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Poll: Most Iraqis Oppose Troops' Presence
WASHINGTON - Most Iraqis disapprove of the presence of U.S. forces in their country, yet they are optimistic about Iraq's future and their own personal lives, according to a new poll.
More than two-thirds of those surveyed oppose the presence of troops from the United States and its coalition partners and less than half, 44 percent, say their country is better off now than it was before the war, according to an ABC News poll conducted with Time magazine and other media partners.
But Iraqis are surprisingly upbeat on many fronts, the poll suggests.
Three-quarters say they are confident about the parliamentary elections scheduled for this week. More than two-thirds expect things in their country to get better in the coming months.
Attitudes about Iraq's future were sharply different in the Sunni provinces and other parts of Iraq, however. Only a third in the Sunni regions were optimistic about their country's future. Shiites, who with the Kurds dominate the current parliament, had a much more positive view than the Sunnis of their own personal safety and whether their own lives are going well.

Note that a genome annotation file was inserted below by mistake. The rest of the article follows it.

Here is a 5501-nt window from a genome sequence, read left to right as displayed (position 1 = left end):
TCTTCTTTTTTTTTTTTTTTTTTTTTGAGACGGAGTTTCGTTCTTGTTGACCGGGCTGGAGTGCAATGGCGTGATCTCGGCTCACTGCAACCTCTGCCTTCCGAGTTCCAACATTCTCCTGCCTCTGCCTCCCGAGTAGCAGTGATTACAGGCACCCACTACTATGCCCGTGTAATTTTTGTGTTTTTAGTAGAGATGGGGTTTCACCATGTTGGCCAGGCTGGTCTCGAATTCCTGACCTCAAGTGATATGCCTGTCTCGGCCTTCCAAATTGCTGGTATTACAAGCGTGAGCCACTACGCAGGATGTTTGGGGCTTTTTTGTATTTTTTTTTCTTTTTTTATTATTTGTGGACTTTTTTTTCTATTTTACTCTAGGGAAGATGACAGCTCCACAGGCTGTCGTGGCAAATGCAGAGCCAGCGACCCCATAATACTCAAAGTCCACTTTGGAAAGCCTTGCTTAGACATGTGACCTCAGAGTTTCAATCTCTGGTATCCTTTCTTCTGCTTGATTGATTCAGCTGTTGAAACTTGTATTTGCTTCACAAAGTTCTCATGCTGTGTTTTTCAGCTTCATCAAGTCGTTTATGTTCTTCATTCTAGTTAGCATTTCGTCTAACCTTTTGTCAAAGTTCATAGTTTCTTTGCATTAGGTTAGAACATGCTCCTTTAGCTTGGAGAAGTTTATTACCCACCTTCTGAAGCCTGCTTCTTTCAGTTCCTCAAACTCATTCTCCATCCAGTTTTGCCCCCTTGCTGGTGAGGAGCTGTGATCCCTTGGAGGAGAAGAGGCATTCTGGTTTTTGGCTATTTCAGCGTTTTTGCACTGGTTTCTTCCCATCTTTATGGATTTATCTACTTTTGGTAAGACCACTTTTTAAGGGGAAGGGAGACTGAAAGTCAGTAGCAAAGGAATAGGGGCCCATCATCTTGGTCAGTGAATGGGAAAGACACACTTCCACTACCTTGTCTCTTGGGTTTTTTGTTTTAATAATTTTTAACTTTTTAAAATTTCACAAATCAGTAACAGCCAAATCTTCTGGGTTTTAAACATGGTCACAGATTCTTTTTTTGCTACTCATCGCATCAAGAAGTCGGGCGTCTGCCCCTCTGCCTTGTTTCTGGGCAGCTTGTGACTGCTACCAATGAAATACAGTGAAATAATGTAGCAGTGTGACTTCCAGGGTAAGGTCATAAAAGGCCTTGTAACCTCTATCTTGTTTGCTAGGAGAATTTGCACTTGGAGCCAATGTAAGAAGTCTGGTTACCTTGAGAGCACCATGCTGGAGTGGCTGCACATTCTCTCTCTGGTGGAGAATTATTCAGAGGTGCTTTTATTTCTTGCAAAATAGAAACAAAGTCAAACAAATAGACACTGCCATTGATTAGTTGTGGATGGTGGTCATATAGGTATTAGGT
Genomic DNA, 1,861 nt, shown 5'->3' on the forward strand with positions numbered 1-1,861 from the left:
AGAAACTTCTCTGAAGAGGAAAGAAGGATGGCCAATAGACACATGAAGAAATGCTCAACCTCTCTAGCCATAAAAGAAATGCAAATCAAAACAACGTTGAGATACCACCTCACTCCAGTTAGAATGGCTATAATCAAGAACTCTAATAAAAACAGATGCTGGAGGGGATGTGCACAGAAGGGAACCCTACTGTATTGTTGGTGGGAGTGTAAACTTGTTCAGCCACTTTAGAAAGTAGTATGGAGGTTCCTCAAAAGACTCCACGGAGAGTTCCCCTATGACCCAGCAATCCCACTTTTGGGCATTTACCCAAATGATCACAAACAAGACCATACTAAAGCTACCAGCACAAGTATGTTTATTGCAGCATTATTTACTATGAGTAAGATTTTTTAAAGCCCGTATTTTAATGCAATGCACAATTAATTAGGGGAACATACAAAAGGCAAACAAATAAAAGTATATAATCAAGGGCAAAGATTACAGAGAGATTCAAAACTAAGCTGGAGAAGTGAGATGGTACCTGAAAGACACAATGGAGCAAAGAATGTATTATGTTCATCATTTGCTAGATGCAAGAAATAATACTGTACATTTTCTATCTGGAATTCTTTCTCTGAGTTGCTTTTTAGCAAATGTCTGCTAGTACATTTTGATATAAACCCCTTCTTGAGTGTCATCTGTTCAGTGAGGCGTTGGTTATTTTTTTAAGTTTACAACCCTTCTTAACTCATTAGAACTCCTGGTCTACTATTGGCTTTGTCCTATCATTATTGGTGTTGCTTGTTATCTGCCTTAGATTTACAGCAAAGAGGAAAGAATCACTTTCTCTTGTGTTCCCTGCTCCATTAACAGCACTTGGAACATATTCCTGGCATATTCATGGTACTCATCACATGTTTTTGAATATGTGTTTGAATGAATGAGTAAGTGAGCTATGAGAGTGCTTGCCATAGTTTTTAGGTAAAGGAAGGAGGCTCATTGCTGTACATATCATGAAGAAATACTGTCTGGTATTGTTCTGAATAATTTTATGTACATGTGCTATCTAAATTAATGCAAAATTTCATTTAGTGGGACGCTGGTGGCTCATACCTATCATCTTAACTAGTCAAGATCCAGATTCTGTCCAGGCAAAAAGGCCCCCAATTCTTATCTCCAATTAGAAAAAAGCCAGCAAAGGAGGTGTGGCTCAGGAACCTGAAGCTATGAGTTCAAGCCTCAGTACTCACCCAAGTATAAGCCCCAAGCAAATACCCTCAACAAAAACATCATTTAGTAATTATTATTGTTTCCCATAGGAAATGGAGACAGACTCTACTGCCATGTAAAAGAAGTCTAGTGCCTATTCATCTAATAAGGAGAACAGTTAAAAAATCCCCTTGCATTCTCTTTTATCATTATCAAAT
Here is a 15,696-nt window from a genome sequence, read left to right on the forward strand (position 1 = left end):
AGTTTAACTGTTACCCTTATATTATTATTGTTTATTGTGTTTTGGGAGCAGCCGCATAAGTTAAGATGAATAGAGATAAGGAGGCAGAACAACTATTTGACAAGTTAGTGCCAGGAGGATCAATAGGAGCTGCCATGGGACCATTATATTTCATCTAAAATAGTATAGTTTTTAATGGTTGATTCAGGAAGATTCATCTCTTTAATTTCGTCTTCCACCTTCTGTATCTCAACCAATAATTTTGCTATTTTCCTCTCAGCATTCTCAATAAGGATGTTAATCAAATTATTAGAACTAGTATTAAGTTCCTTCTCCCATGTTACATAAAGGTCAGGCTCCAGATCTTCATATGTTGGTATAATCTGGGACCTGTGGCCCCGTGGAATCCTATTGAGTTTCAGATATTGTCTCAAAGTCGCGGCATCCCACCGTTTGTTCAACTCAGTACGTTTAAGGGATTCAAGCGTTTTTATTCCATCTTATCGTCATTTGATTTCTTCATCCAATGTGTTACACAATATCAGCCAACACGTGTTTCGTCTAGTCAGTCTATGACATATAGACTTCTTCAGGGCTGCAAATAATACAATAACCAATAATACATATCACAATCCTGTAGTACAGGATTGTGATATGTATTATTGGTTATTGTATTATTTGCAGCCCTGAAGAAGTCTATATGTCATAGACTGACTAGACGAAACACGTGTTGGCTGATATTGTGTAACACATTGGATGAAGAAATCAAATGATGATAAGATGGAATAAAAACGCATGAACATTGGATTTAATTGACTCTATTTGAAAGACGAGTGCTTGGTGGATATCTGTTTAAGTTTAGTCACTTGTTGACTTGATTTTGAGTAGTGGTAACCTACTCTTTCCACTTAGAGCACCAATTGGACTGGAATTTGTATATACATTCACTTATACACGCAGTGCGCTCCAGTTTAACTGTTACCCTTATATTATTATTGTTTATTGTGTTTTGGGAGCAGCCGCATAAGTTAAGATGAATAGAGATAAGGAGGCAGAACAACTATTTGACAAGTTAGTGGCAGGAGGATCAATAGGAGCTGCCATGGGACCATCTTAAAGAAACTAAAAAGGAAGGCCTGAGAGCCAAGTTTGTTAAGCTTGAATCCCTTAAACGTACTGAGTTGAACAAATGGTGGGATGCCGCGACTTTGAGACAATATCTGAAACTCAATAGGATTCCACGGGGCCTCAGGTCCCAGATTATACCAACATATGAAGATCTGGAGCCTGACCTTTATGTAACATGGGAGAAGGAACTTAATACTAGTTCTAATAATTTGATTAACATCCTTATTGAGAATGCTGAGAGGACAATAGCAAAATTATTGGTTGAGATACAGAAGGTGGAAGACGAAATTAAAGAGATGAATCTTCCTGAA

A majority of both the Sunni and Shiite population say they favor a unified country, however.
In other poll findings:
_Two-thirds express confidence in the Iraqi army and in police.
_Half now say the U.S.-led invasion of Iraq was wrong, up from 39 percent in February 2004.
_More than six in 10 say they feel safe in their neighborhoods, up from 40 percent in June 2004.
_Six in 10 say local security is good, up from half in February 2004.
But the national concern mentioned most often is security, named by 57 percent.
A fourth of those surveyed, 26 percent, say U.S. forces should leave now, and another 19 percent say troops should leave after those chosen in this week's election take office. The other half say U.S. troops should stay until security is restored, 31 percent, until Iraqi forces can operate independently, 16 percent, or longer, 5 percent.
The poll was conducted by Oxford Research International face-to-face with 1,711 Iraqis age 15 and over from Oct. 8 to Nov. 22. The margin of sampling error is plus or minus 2.5 percentage points.
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